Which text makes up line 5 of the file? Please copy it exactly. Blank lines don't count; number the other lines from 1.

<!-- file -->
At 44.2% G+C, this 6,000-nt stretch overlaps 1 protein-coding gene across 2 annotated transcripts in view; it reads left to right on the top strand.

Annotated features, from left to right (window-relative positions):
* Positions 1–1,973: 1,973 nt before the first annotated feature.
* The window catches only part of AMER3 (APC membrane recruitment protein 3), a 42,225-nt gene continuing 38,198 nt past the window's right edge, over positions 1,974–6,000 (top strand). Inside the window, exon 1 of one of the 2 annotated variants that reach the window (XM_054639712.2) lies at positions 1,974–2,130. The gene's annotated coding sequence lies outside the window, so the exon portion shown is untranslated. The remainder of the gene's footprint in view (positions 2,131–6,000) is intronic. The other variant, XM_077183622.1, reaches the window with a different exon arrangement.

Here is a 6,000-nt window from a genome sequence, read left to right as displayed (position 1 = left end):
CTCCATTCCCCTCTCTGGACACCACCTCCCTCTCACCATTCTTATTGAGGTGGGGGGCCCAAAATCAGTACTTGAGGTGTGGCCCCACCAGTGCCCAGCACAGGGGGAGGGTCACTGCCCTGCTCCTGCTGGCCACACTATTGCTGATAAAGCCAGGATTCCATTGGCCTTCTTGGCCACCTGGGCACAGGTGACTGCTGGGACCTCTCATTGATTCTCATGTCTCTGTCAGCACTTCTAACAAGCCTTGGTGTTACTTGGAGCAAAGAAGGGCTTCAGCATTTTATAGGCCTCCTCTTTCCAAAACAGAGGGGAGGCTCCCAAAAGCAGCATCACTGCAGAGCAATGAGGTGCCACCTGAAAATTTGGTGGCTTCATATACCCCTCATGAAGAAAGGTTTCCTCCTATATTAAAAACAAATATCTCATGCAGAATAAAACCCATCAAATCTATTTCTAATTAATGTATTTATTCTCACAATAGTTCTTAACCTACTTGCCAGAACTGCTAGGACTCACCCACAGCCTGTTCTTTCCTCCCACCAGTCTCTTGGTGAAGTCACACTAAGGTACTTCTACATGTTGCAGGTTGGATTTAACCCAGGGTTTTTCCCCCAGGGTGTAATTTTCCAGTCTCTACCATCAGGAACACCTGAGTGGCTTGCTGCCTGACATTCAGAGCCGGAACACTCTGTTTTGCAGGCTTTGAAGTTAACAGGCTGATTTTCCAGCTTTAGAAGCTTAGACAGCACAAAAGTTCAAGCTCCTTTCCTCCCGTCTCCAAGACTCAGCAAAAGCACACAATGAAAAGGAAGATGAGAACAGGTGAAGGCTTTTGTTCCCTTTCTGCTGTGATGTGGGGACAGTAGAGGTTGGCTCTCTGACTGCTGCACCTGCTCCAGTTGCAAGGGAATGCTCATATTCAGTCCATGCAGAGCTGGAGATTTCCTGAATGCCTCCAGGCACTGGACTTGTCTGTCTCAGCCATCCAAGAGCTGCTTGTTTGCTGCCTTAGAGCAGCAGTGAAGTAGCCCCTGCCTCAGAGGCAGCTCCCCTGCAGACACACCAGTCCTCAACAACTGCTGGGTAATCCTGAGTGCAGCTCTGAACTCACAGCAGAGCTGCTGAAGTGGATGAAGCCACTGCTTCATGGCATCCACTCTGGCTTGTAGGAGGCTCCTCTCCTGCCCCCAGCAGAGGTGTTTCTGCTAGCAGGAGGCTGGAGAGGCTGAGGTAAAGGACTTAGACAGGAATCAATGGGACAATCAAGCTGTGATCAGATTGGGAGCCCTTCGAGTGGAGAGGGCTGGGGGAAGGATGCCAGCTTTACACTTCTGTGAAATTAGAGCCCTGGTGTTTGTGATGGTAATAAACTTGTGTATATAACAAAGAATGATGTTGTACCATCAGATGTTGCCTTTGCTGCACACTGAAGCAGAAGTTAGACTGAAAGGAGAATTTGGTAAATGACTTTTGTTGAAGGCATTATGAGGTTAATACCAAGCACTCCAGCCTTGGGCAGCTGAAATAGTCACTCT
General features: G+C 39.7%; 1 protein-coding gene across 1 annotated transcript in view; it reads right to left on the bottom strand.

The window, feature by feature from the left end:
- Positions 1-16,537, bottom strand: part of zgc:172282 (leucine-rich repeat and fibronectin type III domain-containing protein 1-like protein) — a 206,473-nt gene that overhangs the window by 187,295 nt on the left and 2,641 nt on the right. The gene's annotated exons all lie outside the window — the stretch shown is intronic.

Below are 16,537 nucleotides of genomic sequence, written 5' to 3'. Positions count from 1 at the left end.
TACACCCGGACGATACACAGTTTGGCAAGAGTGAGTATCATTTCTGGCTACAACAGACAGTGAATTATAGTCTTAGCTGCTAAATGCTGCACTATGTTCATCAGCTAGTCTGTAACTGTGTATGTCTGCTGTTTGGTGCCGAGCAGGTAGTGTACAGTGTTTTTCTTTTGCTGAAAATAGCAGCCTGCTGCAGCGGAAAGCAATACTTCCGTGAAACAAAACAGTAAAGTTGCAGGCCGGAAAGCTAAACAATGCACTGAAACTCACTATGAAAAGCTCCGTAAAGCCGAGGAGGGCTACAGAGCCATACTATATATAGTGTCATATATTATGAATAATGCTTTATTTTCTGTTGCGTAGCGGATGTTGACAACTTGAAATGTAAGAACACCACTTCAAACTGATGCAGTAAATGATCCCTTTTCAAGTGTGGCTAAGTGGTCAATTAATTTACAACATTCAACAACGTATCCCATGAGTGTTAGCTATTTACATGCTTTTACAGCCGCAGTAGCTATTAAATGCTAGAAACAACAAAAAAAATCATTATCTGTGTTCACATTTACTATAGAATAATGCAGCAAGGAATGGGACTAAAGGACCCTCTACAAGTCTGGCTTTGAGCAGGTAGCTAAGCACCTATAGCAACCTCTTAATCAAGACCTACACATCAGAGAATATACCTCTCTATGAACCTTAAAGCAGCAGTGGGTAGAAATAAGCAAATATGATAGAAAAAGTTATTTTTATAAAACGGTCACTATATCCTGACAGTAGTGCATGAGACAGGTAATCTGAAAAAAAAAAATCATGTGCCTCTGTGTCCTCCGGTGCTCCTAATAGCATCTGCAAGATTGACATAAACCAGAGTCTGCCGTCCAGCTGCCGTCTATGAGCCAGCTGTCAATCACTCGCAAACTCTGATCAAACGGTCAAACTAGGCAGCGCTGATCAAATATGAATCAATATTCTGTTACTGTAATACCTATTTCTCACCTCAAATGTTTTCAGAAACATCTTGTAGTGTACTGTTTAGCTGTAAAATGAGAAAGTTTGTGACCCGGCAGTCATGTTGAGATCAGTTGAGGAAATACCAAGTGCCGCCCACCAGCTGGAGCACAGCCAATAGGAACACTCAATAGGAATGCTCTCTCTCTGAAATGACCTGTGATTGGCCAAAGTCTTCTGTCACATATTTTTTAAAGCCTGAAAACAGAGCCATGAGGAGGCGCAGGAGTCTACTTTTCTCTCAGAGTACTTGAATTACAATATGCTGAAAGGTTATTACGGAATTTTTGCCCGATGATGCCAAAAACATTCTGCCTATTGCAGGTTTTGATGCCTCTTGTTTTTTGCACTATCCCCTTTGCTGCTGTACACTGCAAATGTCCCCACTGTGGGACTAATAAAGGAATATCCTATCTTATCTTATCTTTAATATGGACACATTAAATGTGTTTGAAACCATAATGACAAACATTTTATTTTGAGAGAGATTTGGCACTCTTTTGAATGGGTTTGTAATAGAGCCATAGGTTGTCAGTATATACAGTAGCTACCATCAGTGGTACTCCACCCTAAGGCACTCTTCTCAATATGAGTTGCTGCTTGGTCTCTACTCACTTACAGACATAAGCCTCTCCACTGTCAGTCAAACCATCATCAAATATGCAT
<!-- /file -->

Here is a 6,000-nt window from a genome sequence, read left to right as displayed (position 1 = left end):